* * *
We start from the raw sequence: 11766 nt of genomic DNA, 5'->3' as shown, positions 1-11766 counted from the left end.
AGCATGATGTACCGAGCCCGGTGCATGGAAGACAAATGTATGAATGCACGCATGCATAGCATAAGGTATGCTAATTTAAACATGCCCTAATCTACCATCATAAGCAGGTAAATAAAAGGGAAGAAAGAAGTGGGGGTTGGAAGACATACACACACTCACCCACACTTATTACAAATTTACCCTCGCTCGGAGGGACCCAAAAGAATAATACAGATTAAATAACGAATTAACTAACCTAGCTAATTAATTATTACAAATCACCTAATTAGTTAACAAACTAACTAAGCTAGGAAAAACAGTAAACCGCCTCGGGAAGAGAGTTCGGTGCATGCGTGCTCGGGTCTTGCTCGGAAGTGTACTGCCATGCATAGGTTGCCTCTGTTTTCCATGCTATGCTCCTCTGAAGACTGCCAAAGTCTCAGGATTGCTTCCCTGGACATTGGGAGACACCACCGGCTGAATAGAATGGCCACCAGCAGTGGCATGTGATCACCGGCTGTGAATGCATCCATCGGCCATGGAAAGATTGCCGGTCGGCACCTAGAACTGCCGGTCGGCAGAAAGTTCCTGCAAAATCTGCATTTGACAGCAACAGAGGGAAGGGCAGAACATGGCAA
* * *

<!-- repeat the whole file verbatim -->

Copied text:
We start from the raw sequence: 11766 nt of genomic DNA, 5'->3' as shown, positions 1-11766 counted from the left end.
AGCATGATGTACCGAGCCCGGTGCATGGAAGACAAATGTATGAATGCACGCATGCATAGCATAAGGTATGCTAATTTAAACATGCCCTAATCTACCATCATAAGCAGGTAAATAAAAGGGAAGAAAGAAGTGGGGGTTGGAAGACATACACACACTCACCCACACTTATTACAAATTTACCCTCGCTCGGAGGGACCCAAAAGAATAATACAGATTAAATAACGAATTAACTAACCTAGCTAATTAATTATTACAAATCACCTAATTAGTTAACAAACTAACTAAGCTAGGAAAAACAGTAAACCGCCTCGGGAAGAGAGTTCGGTGCATGCGTGCTCGGGTCTTGCTCGGAAGTGTACTGCCATGCATAGGTTGCCTCTGTTTTCCATGCTATGCTCCTCTGAAGACTGCCAAAGTCTCAGGATTGCTTCCCTGGACATTGGGAGACACCACCGGCTGAATAGAATGGCCACCAGCAGTGGCATGTGATCACCGGCTGTGAATGCATCCATCGGCCATGGAAAGATTGCCGGTCGGCACCTAGAACTGCCGGTCGGCAGAAAGTTCCTGCAAAATCTGCATTTGACAGCAACAGAGGGAAGGGCAGAACATGGCAA